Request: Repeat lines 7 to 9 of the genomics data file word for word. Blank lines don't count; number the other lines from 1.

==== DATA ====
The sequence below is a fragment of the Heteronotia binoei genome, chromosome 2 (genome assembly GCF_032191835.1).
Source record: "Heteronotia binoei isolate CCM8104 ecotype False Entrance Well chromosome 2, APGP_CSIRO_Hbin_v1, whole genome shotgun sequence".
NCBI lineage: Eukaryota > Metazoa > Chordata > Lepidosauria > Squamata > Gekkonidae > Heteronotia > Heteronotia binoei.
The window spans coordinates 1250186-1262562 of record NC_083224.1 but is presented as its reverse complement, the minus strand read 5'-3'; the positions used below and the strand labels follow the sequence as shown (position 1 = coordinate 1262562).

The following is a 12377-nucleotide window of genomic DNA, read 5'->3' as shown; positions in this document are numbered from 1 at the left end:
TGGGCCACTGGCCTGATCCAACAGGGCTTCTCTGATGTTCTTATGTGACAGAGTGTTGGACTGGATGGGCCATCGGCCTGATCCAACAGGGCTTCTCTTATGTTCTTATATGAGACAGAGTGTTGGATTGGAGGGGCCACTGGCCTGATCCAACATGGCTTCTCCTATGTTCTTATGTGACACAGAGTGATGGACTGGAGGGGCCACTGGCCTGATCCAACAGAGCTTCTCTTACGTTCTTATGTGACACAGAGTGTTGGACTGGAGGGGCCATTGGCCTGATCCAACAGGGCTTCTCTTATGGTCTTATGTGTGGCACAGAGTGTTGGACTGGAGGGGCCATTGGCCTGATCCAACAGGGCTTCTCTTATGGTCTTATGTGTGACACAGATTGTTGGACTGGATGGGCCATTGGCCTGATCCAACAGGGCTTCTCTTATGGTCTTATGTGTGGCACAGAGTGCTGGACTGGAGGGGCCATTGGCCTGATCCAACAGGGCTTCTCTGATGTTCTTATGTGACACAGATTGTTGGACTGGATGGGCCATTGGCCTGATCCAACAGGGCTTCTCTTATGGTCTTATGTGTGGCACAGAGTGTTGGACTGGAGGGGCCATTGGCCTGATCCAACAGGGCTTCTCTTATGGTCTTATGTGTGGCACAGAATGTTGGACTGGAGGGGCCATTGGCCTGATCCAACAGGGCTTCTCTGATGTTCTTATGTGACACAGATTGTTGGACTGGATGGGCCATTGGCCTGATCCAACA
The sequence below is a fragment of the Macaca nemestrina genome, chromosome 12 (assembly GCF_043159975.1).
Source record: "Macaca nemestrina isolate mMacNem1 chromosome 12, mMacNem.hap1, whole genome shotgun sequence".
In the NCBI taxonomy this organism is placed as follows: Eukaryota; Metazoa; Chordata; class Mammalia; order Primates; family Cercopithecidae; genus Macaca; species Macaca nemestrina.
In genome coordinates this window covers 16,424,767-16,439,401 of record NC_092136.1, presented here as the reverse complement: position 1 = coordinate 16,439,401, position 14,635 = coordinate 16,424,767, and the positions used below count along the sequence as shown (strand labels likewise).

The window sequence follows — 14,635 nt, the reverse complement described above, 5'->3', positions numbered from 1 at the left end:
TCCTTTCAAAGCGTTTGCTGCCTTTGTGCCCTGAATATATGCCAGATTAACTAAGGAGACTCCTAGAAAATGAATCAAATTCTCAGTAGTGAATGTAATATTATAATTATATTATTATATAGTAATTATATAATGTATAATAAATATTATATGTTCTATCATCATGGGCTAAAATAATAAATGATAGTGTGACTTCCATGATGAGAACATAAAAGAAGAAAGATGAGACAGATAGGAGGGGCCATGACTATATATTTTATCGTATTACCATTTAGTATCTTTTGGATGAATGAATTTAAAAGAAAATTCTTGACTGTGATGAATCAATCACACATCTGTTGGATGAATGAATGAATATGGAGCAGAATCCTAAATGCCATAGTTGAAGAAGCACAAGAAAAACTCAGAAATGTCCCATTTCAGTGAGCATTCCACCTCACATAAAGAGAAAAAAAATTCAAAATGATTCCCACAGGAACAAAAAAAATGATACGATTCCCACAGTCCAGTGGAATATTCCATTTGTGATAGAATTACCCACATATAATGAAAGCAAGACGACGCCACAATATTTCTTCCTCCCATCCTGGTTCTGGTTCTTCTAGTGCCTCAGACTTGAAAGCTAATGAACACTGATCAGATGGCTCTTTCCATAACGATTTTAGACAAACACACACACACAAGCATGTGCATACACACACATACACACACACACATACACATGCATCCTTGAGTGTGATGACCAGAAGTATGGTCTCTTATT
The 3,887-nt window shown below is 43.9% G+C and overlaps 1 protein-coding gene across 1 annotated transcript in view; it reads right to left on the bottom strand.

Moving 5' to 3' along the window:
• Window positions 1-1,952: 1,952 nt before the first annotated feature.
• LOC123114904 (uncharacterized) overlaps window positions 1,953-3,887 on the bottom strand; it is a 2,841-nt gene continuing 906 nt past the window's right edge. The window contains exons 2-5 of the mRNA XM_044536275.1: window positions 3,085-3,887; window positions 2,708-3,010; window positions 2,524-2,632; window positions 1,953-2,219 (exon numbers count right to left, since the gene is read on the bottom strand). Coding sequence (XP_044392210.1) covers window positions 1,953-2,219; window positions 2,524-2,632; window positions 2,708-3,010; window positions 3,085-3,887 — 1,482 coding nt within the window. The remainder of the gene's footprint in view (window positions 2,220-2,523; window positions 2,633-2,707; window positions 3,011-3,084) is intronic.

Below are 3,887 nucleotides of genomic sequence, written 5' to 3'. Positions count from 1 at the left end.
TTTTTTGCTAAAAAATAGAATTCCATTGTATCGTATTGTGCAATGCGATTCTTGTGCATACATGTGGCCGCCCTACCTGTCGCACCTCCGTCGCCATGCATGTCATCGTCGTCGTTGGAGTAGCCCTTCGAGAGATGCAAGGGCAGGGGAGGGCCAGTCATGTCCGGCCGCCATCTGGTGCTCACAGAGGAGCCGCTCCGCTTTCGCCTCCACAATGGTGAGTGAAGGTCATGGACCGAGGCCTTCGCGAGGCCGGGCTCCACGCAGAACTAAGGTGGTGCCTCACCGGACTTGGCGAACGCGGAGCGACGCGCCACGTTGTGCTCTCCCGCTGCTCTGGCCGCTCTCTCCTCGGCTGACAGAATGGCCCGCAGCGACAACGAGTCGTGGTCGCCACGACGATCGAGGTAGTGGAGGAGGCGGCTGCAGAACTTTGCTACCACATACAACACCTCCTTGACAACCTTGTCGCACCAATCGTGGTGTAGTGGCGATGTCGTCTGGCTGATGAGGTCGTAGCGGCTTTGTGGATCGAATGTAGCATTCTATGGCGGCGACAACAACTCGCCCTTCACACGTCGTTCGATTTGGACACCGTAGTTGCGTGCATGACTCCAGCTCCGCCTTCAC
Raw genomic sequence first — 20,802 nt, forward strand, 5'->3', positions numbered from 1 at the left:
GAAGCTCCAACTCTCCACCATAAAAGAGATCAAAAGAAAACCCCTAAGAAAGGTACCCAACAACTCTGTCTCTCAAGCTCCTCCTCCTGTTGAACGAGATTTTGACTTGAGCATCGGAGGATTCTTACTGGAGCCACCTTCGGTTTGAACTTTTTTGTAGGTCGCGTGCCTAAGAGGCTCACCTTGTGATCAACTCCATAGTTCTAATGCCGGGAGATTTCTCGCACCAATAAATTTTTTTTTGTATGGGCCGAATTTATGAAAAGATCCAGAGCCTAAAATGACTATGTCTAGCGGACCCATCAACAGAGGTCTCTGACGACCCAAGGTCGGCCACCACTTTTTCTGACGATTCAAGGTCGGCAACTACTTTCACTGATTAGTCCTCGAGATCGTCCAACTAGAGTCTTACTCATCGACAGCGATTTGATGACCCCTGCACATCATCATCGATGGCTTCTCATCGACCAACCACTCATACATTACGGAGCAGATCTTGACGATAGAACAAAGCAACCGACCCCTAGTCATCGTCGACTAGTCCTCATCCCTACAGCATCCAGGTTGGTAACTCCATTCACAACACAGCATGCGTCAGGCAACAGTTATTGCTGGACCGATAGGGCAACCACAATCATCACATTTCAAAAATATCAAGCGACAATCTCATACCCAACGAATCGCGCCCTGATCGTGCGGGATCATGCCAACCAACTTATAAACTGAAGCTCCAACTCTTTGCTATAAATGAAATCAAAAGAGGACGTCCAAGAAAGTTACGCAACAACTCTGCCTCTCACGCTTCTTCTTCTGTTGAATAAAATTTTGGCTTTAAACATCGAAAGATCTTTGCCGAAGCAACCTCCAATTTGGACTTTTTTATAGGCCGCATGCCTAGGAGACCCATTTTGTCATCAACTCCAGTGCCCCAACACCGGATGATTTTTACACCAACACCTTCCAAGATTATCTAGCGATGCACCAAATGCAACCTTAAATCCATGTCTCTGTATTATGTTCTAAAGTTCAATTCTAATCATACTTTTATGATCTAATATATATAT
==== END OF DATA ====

The sequence below is a fragment of the Macaca nemestrina genome, chromosome 12 (assembly GCF_043159975.1).
Source record: "Macaca nemestrina isolate mMacNem1 chromosome 12, mMacNem.hap1, whole genome shotgun sequence".
In the NCBI taxonomy this organism is placed as follows: Eukaryota; Metazoa; Chordata; class Mammalia; order Primates; family Cercopithecidae; genus Macaca; species Macaca nemestrina.